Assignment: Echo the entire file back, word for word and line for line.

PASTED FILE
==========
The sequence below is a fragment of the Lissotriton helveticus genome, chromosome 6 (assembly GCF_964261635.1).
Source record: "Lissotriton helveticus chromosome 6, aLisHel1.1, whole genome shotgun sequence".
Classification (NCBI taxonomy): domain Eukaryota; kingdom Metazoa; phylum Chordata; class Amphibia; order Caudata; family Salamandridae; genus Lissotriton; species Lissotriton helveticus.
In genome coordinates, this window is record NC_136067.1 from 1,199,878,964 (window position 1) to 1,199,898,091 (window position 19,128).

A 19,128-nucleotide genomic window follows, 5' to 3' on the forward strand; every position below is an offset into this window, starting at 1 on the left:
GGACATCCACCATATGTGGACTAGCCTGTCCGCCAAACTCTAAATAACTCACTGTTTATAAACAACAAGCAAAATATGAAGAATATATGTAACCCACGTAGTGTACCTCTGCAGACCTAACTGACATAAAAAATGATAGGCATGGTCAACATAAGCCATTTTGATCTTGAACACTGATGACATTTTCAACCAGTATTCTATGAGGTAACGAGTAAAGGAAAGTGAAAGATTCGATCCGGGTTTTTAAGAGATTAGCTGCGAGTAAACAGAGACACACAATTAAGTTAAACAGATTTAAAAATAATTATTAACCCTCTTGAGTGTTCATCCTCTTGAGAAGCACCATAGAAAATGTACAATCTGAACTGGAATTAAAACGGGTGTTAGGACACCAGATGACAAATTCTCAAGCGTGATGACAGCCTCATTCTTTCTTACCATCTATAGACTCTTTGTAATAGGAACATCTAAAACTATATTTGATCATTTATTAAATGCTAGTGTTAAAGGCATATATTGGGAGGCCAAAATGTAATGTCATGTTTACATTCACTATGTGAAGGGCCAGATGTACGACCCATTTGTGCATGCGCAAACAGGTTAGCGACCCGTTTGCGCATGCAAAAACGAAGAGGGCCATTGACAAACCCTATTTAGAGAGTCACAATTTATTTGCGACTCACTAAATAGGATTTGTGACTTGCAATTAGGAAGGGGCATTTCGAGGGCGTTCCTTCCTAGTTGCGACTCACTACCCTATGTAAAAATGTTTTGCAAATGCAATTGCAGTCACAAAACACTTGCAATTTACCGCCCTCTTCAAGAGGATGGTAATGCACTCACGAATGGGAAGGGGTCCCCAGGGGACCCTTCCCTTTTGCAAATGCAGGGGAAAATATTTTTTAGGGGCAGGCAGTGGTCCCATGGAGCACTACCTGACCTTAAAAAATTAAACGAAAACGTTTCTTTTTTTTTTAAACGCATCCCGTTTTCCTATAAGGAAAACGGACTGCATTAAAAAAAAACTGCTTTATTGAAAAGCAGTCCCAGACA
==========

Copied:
The sequence below is a fragment of the Lissotriton helveticus genome, chromosome 6 (assembly GCF_964261635.1).
Source record: "Lissotriton helveticus chromosome 6, aLisHel1.1, whole genome shotgun sequence".
Classification (NCBI taxonomy): domain Eukaryota; kingdom Metazoa; phylum Chordata; class Amphibia; order Caudata; family Salamandridae; genus Lissotriton; species Lissotriton helveticus.
In genome coordinates, this window is record NC_136067.1 from 1,199,878,964 (window position 1) to 1,199,898,091 (window position 19,128).

A 19,128-nucleotide genomic window follows, 5' to 3' on the forward strand; every position below is an offset into this window, starting at 1 on the left:
GGACATCCACCATATGTGGACTAGCCTGTCCGCCAAACTCTAAATAACTCACTGTTTATAAACAACAAGCAAAATATGAAGAATATATGTAACCCACGTAGTGTACCTCTGCAGACCTAACTGACATAAAAAATGATAGGCATGGTCAACATAAGCCATTTTGATCTTGAACACTGATGACATTTTCAACCAGTATTCTATGAGGTAACGAGTAAAGGAAAGTGAAAGATTCGATCCGGGTTTTTAAGAGATTAGCTGCGAGTAAACAGAGACACACAATTAAGTTAAACAGATTTAAAAATAATTATTAACCCTCTTGAGTGTTCATCCTCTTGAGAAGCACCATAGAAAATGTACAATCTGAACTGGAATTAAAACGGGTGTTAGGACACCAGATGACAAATTCTCAAGCGTGATGACAGCCTCATTCTTTCTTACCATCTATAGACTCTTTGTAATAGGAACATCTAAAACTATATTTGATCATTTATTAAATGCTAGTGTTAAAGGCATATATTGGGAGGCCAAAATGTAATGTCATGTTTACATTCACTATGTGAAGGGCCAGATGTACGACCCATTTGTGCATGCGCAAACAGGTTAGCGACCCGTTTGCGCATGCAAAAACGAAGAGGGCCATTGACAAACCCTATTTAGAGAGTCACAATTTATTTGCGACTCACTAAATAGGATTTGTGACTTGCAATTAGGAAGGGGCATTTCGAGGGCGTTCCTTCCTAGTTGCGACTCACTACCCTATGTAAAAATGTTTTGCAAATGCAATTGCAGTCACAAAACACTTGCAATTTACCGCCCTCTTCAAGAGGATGGTAATGCACTCACGAATGGGAAGGGGTCCCCAGGGGACCCTTCCCTTTTGCAAATGCAGGGGAAAATATTTTTTAGGGGCAGGCAGTGGTCCCATGGAGCACTACCTGACCTTAAAAAATTAAACGAAAACGTTTCTTTTTTTTTTAAACGCATCCCGTTTTCCTATAAGGAAAACGGACTGCATTAAAAAAAAACTGCTTTATTGAAAAGCAGTCCCAGACA